To the right of the Ho Chi Minh Museum is the unique One- Pillar Pagoda, a wooden structure built in 1049 that sits on stilts over a lake. A king of the Ly Dynasty, Ly Thai Thong King had it built after having a dream in which Bodhisattva Avalokitesvara, the goddess of mercy, presented him with a lotus flower. The existing pagoda is a miniature reproduction of the original, which was said to represent a lotus emerging from the water. It is certainly interesting, and a prayer here is said to bring fertility and good health. It’s best to wear something full-length (skirt or trousers), not shorts.
Vietnam National Museum of Fine Arts
This very worthwhile arts museum features Vietnamese art of the 20th century, up to the 1970s or so. While the presentations are a bit crowded and rustic, there are explanations in English. Much of the art is out-standing, although you won’t really see any works of an innovative or controversial nature.
Entire rooms are devoted to the Vietnamese style of lacquer and silk painting, woodblock, and folk art. Techniques are explained a nice touch. Interesting also are the modern works of wood statuary interspersed among the exhibits. Some are patriotic in nature, depicting daily life or events during the war or done in Soviet-influenced caricature with heavy- limbed peasants striking triumphant poses or depictions of the brotherhood of the army and the working class. The top floors are devoted to prehistoric artifacts and Buddhist sculptures, some of which are huge and impressive. Don’t miss the famous 11th-century goddess of mercy (Kouan Yin), with her thousand arms and eyes, in the far-left room on the second floor. Best of all, the museum itself is in an old colonial, and, unless there’s a tour group milling around, you can stroll around in relative serenity and rest on one of the many benches provided (no napping). The gift shop has some modern works of well known artists for sale and will also sell works displayed in thematic exhibitions. The museum will then registers and grant a certificate for the piece.
Covering a broad area north and west of central Hanoi, West Lake is home to lots of recent housing developments. In fact, the east shore of West Lake is more or less the “Beverly Hills” of Hanoi, where the best and brightest young Hanoiam and expats call home. The lake is also steeped in legend and is bordered by several significant pagodas. Vietnam’s oldest pagoda, Tran Quoc, was built in the 6th century and is located on Cayang Island in the middle of the lake, a beautiful setting. An actual fragment of the Boddhi tree under which Buddha achieved Enlightenment was given as a gill from the prime minister of India in 1959 and now grows proudly in the main courtyard Constructed by an early Zen sect and a famous center for Dharma study, and later as an imperial feasting grounds, the temple has a visitor’s hall, two corridors, and a bell tower it still houses a group of diligent monks who carry out elaborate rituals for the dead on auspicious days (if a ceremony is underway, be conscientious and keep a distance, but visitors are welcome to observe). They recommend not wearing shorts here, but it is no enforced. All around the little peninsula that the island temple and its man-made walk way has created, you’ll see fishermen busy with long bamboo poles and oversize hand reels; they essentially twirl a large spool by hand, something that’s fun to watch, especially if they pull in something big.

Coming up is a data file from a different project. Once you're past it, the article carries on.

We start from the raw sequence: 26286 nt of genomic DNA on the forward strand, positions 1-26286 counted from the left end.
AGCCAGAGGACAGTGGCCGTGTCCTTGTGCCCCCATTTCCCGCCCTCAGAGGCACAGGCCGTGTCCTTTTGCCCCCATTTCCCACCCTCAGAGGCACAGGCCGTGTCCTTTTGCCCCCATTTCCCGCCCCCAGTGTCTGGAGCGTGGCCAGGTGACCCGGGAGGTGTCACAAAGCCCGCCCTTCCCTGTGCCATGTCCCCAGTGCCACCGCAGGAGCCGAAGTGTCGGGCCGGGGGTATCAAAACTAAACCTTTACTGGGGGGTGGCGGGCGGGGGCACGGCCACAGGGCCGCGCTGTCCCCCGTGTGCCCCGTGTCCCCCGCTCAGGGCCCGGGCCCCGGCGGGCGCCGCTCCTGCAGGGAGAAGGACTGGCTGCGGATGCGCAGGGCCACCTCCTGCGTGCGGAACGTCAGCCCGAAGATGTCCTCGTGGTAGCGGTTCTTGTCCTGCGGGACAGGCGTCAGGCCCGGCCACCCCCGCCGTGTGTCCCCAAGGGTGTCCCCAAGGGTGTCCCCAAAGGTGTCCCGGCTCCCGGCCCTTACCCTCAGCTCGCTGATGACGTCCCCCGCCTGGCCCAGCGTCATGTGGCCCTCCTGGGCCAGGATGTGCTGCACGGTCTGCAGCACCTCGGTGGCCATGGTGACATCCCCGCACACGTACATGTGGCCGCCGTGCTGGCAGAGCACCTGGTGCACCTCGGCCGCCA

Farther along the lake, Quan Thanh Temple, by the northern gate, was built during the reign of Le Thai To King (1010-28). It’s dedicated to Huyen Thien Tran Vo, the god who reigned over Vietnam’s northern regions. Renovated in the 19th century, the impressive temple has a triple gate and courtyard, and features a 3. 6m (12-ft. ) bronze statue of the god. West Lake is also a hub of local activity, particularly on weekends, when families go paddle-boating on it.